Relief and outrage at Queen’s handshake with rebel
Martin McGuinness was once a commander in the militant organisation that killed thousand of British citizens. Today, in a historic gesture, Queen Elizabeth II will publicly shake his hand.
Yesterday, Queen Elizabeth II arrived in Northern Ireland. The flight took just an hour – the territory is part of the UK, and lies just across the sea from Great Britain. Yet this short journey was one of the most significant that the Queen will ever make.
The reason: a simple handshake. In her long reign, Elizabeth has shaken the hand of countless world leaders – from the great and the wise to vicious tyrants like Nicolae Ceausescu. But none of these greetings have been more fraught with meaning than today’s.
Why? Because the Queen and McGuinness represent two sides of a divide that tore Northern Ireland apart for decades. She is the ultimate symbol of the United Kingdom; he is a staunch republican, who believes that Northern Ireland should break from British rule.
And it is not simply a matter of ideology. Before becoming a respectable politician, McGuinness was a commander in the IRA. This highly controversial militant group conducted a ‘long war’ against British officials, sparking a dark period in the Northern Irish history known as ‘the Troubles.’ The IRA killed 1,800 people in bombings and shootings; over 600 were civilians.
Many of the families of IRA victims are deeply uncomfortable with today’s reconciliation. But the Troubles affected the Queen more personally than most: her own cousin was among the casualties.
The meeting is not easy for McGuinness, either. Britain ruled over Ireland for many centuries, during which the Irish often lived in poverty and degradation. With his native North still a part of the UK, McGuinness sees the Queen as the head of a repressive occupying power.
Twenty years ago, this meeting would have been utterly unthinkable. But since 1998, a difficult peace process has hauled Northern Ireland out of conflict. Today, old enemies live together in relative harmony. McGuinness himself is a symbol of this change: he has become a successful politician, respected by Unionists and Nationalists alike.
Now, for the sake of ‘peace and reconciliation,’ the two have agreed to put history aside. The handshake will be heavy with emotion and significance.
Not everybody, though, can so easily forget the past. The IRA is a terrorist organisation, they say, responsible for mass murder. This shake of the hand is a slap in the face for each of its many victims; there are some crimes we should never ‘forgive and forget.’
But after decades of violence, many in Northern Ireland simply want peace. The crimes of the past might still hurt, they say; but they cannot be allowed to destroy this opportunity for a better future. However well-founded they may be, desires for justice and revenge must be sacrificed for the good of the nation.
- Would you have tea with a murderer if you knew it would save lives?
- Should thirty-year-old crimes still be held against the people who committed them?
- Draw a map of the British Isles and label England, Scotland, Wales, the Republic of Ireland and Northern Ireland. Include a key indicating whether each nation is a part of the UK or Eire.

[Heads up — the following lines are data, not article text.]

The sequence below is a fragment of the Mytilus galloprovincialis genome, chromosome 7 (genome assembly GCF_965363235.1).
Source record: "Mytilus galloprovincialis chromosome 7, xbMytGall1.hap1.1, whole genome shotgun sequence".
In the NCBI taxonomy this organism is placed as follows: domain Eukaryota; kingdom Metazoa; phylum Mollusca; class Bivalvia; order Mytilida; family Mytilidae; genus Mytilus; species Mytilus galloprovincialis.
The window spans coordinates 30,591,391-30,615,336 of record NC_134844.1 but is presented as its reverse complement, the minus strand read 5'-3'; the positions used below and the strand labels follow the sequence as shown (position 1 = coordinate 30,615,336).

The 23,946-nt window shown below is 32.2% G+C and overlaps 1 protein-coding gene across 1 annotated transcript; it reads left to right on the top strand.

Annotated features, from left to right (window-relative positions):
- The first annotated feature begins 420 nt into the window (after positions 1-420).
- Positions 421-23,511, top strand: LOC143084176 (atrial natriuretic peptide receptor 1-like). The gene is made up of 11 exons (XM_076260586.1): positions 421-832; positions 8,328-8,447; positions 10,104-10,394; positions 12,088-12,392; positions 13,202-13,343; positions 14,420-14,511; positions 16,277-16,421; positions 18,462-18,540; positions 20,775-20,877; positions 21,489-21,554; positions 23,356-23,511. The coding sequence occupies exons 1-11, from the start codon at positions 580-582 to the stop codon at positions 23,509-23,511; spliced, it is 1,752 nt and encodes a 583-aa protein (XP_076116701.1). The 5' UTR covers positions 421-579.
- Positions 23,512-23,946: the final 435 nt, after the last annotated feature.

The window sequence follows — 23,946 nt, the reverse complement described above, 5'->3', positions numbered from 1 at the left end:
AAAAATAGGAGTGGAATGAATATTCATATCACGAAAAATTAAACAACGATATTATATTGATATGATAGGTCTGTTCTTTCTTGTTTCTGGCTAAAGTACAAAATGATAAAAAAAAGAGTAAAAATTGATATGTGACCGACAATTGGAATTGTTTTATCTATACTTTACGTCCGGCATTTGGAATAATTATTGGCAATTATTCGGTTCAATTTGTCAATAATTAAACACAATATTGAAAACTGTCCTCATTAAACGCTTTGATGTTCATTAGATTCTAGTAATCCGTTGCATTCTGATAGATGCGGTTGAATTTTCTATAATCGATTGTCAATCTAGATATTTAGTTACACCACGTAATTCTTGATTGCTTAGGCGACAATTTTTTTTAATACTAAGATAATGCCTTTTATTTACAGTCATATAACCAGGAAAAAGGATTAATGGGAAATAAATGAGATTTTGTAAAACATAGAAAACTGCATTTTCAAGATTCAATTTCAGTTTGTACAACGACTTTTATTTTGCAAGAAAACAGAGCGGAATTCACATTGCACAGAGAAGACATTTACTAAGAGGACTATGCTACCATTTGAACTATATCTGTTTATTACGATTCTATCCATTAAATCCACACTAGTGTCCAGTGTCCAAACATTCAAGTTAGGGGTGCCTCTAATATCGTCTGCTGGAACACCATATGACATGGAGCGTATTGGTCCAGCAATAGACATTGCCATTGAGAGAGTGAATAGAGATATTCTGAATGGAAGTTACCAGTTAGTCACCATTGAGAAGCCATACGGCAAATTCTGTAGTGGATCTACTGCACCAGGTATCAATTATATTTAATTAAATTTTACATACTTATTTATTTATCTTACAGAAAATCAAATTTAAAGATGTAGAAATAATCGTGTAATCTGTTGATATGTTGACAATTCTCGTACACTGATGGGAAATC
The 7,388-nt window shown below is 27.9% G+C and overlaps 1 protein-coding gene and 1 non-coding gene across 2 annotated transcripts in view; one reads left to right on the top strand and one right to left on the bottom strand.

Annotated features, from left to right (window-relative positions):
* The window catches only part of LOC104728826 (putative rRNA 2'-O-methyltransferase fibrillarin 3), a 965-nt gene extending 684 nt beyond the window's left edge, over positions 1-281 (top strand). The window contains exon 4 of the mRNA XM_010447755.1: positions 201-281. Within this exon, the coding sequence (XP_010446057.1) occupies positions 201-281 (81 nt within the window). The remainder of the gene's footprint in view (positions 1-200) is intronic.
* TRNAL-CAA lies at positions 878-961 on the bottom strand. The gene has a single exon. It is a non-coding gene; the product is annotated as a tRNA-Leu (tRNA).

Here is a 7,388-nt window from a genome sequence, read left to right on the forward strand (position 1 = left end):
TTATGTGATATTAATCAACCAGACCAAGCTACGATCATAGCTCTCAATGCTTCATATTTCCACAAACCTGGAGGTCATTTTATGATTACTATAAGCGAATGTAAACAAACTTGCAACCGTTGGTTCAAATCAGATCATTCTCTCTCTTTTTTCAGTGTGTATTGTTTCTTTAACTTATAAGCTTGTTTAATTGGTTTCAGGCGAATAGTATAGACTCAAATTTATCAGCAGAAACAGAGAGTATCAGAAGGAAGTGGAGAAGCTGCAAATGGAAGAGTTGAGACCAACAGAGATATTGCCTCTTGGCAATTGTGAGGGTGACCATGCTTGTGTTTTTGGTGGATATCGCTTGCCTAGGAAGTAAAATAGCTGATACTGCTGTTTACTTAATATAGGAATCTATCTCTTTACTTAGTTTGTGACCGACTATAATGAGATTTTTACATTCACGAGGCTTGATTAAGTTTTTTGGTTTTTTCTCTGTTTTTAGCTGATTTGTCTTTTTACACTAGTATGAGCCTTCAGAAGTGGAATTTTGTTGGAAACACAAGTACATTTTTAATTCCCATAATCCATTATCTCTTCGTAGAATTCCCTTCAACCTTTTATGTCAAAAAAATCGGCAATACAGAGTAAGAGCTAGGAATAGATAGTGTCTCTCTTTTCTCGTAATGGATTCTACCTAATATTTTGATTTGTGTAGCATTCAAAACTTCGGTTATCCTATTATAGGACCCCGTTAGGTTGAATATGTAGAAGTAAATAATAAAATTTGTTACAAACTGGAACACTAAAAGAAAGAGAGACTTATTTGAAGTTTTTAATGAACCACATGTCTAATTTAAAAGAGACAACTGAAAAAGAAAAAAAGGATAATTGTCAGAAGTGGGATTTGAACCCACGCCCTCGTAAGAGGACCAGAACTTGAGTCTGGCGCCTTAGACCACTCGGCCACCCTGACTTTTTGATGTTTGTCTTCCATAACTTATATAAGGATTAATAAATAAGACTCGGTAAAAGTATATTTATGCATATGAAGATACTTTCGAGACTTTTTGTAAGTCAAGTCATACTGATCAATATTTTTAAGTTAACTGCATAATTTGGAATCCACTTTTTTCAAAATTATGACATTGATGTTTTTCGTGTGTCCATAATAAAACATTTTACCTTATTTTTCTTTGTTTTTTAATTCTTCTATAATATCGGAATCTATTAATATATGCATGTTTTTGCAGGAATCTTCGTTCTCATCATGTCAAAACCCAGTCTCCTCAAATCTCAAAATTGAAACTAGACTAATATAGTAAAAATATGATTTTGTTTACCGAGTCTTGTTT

- Imagine the Queen decided at the last moment that she could not shake McGuinness’ hand. Write a news report describing the drama of the occasion.
Some People Say...
“Once a villain, always a villain.”
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Q & A
- I’m confused – are we talking about Britain, or Ireland?
- Both. The British Isles are made up mostly of two large islands called Great Britain and Ireland. The first includes England, Scotland and Wales; the second is mostly a separate country, called the Republic of Ireland, or Eire. But at Ireland’s northern tip there is a small territory that is, along with Great Britain, a part of the United Kingdom. Not everybody is happy with this situation.
- How come?
- Some Northern Irish, mostly Catholics, feel that Northern Ireland belongs in the Republic. The other half, mostly the Protestant descendants of English settlers, are fiercely loyal to the UK. Divided by religion, class and national loyalty, these two groups have fought over the future of Northern Ireland for decades – if not centuries.
- Nicolae Ceausescu
- Ceausescu (roughly pronounced chow-shess-ku) was a dictator of Romania who ruled for over twenty years, until the fall of communism in 1989. Despite being remembered as one of the cruellest Soviet-backed leaders in Eastern Europe, he remained surprisingly friendly with Western powers. He was granted the Legion of Honour by France, and Elizabeth II made him an honorary knight.
- Commander in the IRA
- McGuinness was an influential figure in the IRA by the age of 21 – that much is known. What is less clear is how long he remained involved. McGuinness claims he left in 1974, but some IRA defectors have claimed he remained active even in the 1990s. Whether he was personally responsible for any killings is also a matter of great controversy.
- Her own cousin
- Lord Mountbatten of Burma was the last Governor General of India before Britain ended its colonial rule. In 1979, while fishing in Ireland, his boat was exploded by an IRA bomb. Prince Charles, who described him as a ‘mentor,’ was particularly devastated.
- Peace process
- In the 1990s, serious efforts began to put an end to fighting in Northern Ireland. In 1998, after several failures, Prime Minister Tony Blair oversaw a deal that was signed by former IRA leaders and top Unionists. This was the famous Good Friday Agreement. Several bombings have occurred since then, and tensions remain; but the peace process is nevertheless considered an enormous success.